– Prepositional Phrasal-Verbs – Letter H –
- (to) “Build The House From The Ground Up” – See: Phrasal Verbs – Letter “B” -Or- Prepositional Phrases – “From” -Or- “Up” – – (See Also: “Put The Horse In Front Of The Cart”)
- (to) Hang Around – This is an idiomatic phrasal verb which is used with the same meaning of the verb (to) Loiter; i.e. to stand or wait idly or without apparent purpose in some place or particular area… However, this phrase can also be used to describe when a person, instead of loitering at or in some “place”, is doing-so with a particular person; often-times against the best wishes of the other, and only because the other person is afraid to tell the one *hanging around* to just go away… “Why are you guys always *hanging around* at the library?” > “I’m not just *hanging around*! I’m actually studying, but my little brother won’t leave me alone and if I tell him to go away, I’ll get in trouble with my mom.”
- (to) Hang Up (the phone) – This is an Idiomatic and Prepositional Phrasal Verb which is used to mean: To end the call. This phrase comes from the early days of the telephone, when – in order to end a phone call – it was necessary to literally “Hang” what was called “the receiver” on a type of hook. Since this was true for so long, the usage of this phrase has continued, even though it is no-longer literally true.
(See Also: “(to) Pick Up (the phone)“)
- (to) Have Too Many Irons In The Fire – This is a “stative” verb phrase (similar to: “To have too much on one’s plate” – however this one is only about work or projects.) This phrase is making reference to the art of the blacksmith. If the blacksmith *has too many irons in his/her fire* then they will draw the energy out of the fire causing them to not become hot enough, making it more difficult to work with, causing it harder for the blacksmith to work… Therefore, to *have too many irons in the fire* is much more than just having too much work. It also explains that this situation makes it not only more difficult ot do the work, but that it will take more effort and ultimately the end result will be of lesser quality than if there were just slightly fewer “irons” in the fire.
- (to) Have Too Much On (one’s) Plate – This is a “stative” verb phrase which is describing a situation (usually with work) wherein, a person has too much work to deal with in that person’s present capacity. This can also be used to talk about when a person is going through a difficult emotional time and because of it, he or she is finding it difficult to function in his or her normal capacity… “With the staff cut-backs that the company has, I just have way *too much on my plate*.” – “With his wife divorcing him right after his mother and only child died in a car crash, he has way *too much on his plate*.”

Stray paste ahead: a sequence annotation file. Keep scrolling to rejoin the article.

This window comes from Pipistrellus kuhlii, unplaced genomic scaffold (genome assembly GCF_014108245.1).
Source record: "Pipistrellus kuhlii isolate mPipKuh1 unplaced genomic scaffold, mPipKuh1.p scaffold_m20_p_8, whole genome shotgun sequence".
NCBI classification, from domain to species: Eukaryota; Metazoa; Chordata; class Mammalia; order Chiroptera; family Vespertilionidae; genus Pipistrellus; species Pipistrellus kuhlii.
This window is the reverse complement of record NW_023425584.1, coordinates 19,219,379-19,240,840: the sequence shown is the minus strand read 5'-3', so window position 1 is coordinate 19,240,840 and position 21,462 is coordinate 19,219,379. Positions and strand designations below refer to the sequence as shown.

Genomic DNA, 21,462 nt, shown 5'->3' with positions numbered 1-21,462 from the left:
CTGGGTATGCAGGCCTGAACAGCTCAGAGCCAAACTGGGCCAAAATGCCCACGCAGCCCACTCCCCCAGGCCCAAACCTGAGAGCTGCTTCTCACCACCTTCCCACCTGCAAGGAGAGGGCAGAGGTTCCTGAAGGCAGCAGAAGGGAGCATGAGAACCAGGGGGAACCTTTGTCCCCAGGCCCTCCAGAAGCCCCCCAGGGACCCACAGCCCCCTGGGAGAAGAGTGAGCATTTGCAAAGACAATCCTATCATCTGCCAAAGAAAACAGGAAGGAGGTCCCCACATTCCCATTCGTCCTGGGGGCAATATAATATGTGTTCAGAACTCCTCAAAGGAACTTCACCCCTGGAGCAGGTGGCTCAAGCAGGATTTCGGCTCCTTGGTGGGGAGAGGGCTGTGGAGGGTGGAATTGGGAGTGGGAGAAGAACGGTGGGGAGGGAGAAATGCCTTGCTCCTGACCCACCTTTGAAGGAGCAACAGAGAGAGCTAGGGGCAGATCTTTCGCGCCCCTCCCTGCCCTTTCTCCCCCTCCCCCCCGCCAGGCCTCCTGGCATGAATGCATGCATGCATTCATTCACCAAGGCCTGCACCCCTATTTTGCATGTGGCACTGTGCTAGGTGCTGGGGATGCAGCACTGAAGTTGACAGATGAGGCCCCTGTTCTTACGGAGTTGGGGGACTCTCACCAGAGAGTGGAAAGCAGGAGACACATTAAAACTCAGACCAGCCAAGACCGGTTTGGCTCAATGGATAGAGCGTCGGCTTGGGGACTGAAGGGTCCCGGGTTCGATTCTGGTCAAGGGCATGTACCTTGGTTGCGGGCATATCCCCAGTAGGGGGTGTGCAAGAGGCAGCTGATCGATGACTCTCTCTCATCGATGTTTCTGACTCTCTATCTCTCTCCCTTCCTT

- (to) Have (one’s) Work Cut Out For (him/her) – This is an idiomatic prepositional phrasal verb which means that one has a lot of work that he or she needs to do. Though many people ALWAYS have a lot of work to do, this phrase is used to describe a situation wherein a person is given some project and the entire project (not just the day-to-day work) is a freakin’ shit-load of work!!! That’s where the phrase “cut out” comes from… It’s as if there was a gigantic evil stinking pile of work and someone “cut out” a piece for that person. So when a person says, “Wow. You’ve really *got your work cut out for you*!” It is basically a nice way of saying… “It sucks to be you right now. You’ve got a shit-load of work and I certainly would NOT want to be you.”
- (to) Hold Up – This is an idiomatic phrasal verb which is used to describe or ask about the condition of something as “maintaining” or “continuing”… “How is the weather *holding up*?” is a question asked when the weather has a likelihood of changing (for example: from sunny to rainy) so the underlying question is: is the weather still the same or has it changed? – (Also note that this phrase is almost always used in the continuous form)
- (to) Jump Through Hoops – See: Phrasal Verbs – Letter “J”, for “Jump” -Or- Prepositional Phrases – “Through”
- (to) Keep (one’s) Head Above Water – See: Phrasal Verbs – Letter “K”, for “Keep” – Or- Prepositional Phrases – “Above”
- “Put The Horse In Front Of The Cart” – See: Phrasal Verbs – Letter “P”, for “Put” – Or – Prepositional Phrases – “In”
- (to) “Strike While (the) Iron Is Hot“ – See: Phrasal Verbs – Letter “S”, for “Strike” – Or- Prepositional Phrases – “While”